Being a children’s book illustrator means I spend most of my professional life in a tiny darkened room.
I doubt this is the norm.
Most other illustrators I know work in light, airy spaces but I prefer the gloom because I produce all of my work digitally. The days when I used to paint with a paintbrush are long gone; the PC and the Wacom are Kings in my house.
I think my desire for darkness is a throwback to my time as a graphic designer in the computer games industry. Lots of light equals lots of reflections you see, and reflections bouncing off a monitor screen are really annoying. They distort colour and make it difficult to see just what you’re doing. As far as I’m concerned, the only light you see should be the light coming from the screen itself. (that might seem a bit extreme, but it’s how I like to work)
I’ve even got to the stage where, if I need to do any sketching with a real pencil and paper, I’ll huddle closer to my monitor and work in the light it casts on my desk.
You’d think that by now my skin would be translucent and my eyes would be the size of dinner plates, but not so because apart from being an illustrator I also work a few days each week for Historic Scotland.
I work for Historic Scotland in a castle. A big, old, stony, battle-scarred, drowning in its own history, castle…which as you’d expect happens to be outdoors…in the sunlight*
As jobs go, working in a castle is a pretty good one, (not many people can claim to work in an office that was once besieged by Robert the Bruce.) but one of the most rewarding things about it is the interaction I have with the public.
Now I’m well aware that interacting with “Joe public” is some people’s idea of hell, but every year we get 30,000 visitors passing through the gatehouse, and up to now they have proved to be a more varied selection of humanity than I’ve ever met.
In the past few months I’ve met people from all over the world, some of them speaking in languages I’ve never heard spoken before. I’ve met scientists, writers, geologists and artists. I’ve met people who have travelled half way across the world to see the castle because in the dim and distant past it was their ancestral home. I’ve met South Korean choral singers who, unannounced and unexpected, began singing beautifully from the battlements. They weren’t singing for anyone in particular, there were hardly any visitors at the site. They just sang for the joy of it and it was fantastic.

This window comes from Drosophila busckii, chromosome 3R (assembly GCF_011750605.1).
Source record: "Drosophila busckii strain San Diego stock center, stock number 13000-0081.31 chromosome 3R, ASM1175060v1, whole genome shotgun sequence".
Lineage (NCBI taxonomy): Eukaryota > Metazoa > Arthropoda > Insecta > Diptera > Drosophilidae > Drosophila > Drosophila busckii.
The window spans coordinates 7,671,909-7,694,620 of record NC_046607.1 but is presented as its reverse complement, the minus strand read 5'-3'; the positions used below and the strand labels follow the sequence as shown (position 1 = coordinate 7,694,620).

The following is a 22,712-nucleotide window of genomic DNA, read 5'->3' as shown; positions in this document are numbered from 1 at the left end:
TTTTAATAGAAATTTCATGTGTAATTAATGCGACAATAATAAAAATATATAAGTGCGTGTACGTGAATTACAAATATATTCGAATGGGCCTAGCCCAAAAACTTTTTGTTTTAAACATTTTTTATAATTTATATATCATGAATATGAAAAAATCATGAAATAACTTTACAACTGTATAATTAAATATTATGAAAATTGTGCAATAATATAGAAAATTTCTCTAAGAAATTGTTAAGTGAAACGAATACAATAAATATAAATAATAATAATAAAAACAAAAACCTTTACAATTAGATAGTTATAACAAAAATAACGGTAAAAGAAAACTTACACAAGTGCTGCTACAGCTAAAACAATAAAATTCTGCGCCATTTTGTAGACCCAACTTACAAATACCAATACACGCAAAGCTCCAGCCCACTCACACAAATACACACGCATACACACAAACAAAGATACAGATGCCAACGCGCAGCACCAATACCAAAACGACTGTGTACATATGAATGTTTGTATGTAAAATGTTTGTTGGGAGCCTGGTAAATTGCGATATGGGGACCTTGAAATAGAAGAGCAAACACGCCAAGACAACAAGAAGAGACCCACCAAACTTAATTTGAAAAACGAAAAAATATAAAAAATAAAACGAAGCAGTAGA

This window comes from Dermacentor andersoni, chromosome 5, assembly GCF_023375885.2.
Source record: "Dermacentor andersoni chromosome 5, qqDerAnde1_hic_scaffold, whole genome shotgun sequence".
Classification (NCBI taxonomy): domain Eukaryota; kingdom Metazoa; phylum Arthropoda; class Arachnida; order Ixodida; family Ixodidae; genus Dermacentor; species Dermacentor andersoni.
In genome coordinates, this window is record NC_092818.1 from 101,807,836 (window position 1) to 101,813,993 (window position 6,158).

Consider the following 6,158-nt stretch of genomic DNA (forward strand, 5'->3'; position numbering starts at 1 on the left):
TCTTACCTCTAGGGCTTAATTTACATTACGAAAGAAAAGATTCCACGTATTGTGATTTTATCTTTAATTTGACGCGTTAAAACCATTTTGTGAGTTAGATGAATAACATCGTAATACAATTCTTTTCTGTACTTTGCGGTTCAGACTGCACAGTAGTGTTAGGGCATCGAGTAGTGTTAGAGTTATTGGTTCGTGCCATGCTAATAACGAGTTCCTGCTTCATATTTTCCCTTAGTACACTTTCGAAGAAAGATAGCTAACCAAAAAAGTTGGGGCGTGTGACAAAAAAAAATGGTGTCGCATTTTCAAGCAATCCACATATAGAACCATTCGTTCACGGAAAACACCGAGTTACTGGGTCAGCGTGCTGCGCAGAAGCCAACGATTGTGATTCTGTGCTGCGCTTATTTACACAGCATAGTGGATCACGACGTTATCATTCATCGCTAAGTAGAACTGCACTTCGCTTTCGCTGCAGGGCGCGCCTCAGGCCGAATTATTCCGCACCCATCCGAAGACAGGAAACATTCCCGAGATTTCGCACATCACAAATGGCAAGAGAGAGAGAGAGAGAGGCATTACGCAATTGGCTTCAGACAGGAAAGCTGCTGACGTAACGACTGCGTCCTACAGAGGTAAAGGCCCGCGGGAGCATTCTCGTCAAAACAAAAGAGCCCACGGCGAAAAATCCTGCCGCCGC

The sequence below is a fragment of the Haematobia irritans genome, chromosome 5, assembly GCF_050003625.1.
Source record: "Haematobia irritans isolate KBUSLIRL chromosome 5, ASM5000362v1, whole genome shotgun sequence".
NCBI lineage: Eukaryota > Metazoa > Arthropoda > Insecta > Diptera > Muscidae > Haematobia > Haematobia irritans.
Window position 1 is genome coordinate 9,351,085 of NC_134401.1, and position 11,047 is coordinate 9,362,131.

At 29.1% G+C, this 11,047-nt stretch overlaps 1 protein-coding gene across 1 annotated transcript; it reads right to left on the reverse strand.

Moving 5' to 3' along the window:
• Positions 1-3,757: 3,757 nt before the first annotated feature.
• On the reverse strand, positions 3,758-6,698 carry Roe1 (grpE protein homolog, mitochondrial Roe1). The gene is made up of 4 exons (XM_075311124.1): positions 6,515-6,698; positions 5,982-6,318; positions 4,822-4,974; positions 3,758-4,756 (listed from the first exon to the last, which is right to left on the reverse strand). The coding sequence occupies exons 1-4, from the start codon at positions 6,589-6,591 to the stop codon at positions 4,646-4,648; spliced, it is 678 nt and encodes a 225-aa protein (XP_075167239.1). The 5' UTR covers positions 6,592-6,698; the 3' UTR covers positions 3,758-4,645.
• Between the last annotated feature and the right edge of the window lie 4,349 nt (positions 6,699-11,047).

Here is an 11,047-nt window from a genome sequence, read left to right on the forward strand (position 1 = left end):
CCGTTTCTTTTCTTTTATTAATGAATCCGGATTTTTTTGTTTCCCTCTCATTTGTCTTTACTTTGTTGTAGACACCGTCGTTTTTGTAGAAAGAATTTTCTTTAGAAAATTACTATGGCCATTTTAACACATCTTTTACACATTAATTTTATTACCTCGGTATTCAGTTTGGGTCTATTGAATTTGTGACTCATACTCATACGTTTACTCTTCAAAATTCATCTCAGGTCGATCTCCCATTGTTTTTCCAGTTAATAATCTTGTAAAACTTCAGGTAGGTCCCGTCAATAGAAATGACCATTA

Best of all though, for me at least, were the group of people I met a few weeks ago; Americans, five or six men and a single woman. All of them were exploring the site except for one guy in aviator shades who just “hung around”, so I began talking to him.
He explained that they’d come over from Houston, Texas, the day before and were just enjoying a day trip up from Glasgow (we’re about three hours away from there). I asked him how long they were on vacation in Scotland for.
” Just until tomorrow,” said the man, “and then we’re flying to Kazakhstan”.
“Oh, right” said I, a little puzzled.
“Yeah, then we leave there after a day, have another stop over in Glasgow, and then it’s back home to Texas.”
A four day vacation that includes two nights in Kazakhstan and two nights in Glasgow is peculiar by anyone’s standards, so I asked quite innocently what on earth he was going there for.
“To pick up some astronauts” he replied matter-of-factly, “some guys from the space station”.
It turned out that the party of Americans were employees of NASA. They were going to Kazakhstan because some American astronauts were due to leave earth orbit the following day and were going to land in Russia.
When he said that they were “…flying to Kazakhstan” he actually meant he would be doing the flying, because he was a NASA research Pilot and they had brought their own jet over from the States.
I guess that explains the shades and the fact he seemed a little tired; he was jet lagged in the truest sense of the phrase.
I don’t know about you, but I’m a bit of a science geek and that sort of thing turns me into a gibbering fool.
His colleagues then joined us, and I was surrounded by people who play an active part in the American Space Agency!
I began firing questions at them, asked them their opinions about the drastic cuts in Government funding that NASA is experiencing, told them how fantastic it was to meet them all, what an “honour” it was.
One of them, whose name I didn’t catch, patted his jacket pockets and said that he would have given me a NASA pen but didn’t have one on him.
Then, it suddenly struck me that these guys mightn’t be from NASA at all. They could just be playing an elaborate trick on some gullible English guy. I mean, it did seem a pretty far-fetched story.
Then, the guy in the shades pulled out his wallet, opened it and handed me this:
His name is Terry Pappas, and he is the nearest thing to a spaceman that I will ever meet in my life.
So, if you too ever feel the need to get out and experience a regular stream of astounding people doing amazing things that might just change the planet, all from the comfort of your own back yard, keep scanning the employment section.
You might find a job in a castle.
*sunlight = rain, actually. This is Scotland
2 responses to “An Englishman’s home…”
Another interesting post that includes one of my favorite things: castles. And, while cool, that guy’s business card totally needs to be redesigned. Maybe the US government graphics budget ran out = )
Hey Sarah, perhaps I could give him your name 😉